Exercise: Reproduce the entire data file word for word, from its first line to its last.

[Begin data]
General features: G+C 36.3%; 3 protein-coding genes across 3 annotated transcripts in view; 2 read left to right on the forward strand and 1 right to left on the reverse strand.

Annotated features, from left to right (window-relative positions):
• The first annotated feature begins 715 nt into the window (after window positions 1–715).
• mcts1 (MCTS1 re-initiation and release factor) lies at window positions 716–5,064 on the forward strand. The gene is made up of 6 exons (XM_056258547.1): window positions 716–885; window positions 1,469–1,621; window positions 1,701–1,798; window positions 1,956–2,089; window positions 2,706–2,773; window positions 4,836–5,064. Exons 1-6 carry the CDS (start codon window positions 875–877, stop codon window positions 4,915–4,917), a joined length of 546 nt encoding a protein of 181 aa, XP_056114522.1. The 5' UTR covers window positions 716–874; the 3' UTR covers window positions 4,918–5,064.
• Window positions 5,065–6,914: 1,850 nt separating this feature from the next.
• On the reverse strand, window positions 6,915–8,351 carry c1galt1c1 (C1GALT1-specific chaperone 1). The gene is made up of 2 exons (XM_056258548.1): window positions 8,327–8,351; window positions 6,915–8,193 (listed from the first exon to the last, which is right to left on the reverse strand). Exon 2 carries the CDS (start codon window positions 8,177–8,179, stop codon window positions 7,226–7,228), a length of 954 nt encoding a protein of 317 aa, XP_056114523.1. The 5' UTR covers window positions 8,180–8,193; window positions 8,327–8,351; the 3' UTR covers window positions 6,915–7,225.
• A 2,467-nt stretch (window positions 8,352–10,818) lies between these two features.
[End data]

General features: G+C 36.3%; 3 protein-coding genes across 3 annotated transcripts in view; 2 read left to right on the forward strand and 1 right to left on the reverse strand.

Annotated features, from left to right (window-relative positions):
• The first annotated feature begins 715 nt into the window (after window positions 1–715).
• mcts1 (MCTS1 re-initiation and release factor) lies at window positions 716–5,064 on the forward strand. The gene is made up of 6 exons (XM_056258547.1): window positions 716–885; window positions 1,469–1,621; window positions 1,701–1,798; window positions 1,956–2,089; window positions 2,706–2,773; window positions 4,836–5,064. Exons 1-6 carry the CDS (start codon window positions 875–877, stop codon window positions 4,915–4,917), a joined length of 546 nt encoding a protein of 181 aa, XP_056114522.1. The 5' UTR covers window positions 716–874; the 3' UTR covers window positions 4,918–5,064.
• Window positions 5,065–6,914: 1,850 nt separating this feature from the next.
• On the reverse strand, window positions 6,915–8,351 carry c1galt1c1 (C1GALT1-specific chaperone 1). The gene is made up of 2 exons (XM_056258548.1): window positions 8,327–8,351; window positions 6,915–8,193 (listed from the first exon to the last, which is right to left on the reverse strand). Exon 2 carries the CDS (start codon window positions 8,177–8,179, stop codon window positions 7,226–7,228), a length of 954 nt encoding a protein of 317 aa, XP_056114523.1. The 5' UTR covers window positions 8,180–8,193; window positions 8,327–8,351; the 3' UTR covers window positions 6,915–7,225.
• A 2,467-nt stretch (window positions 8,352–10,818) lies between these two features.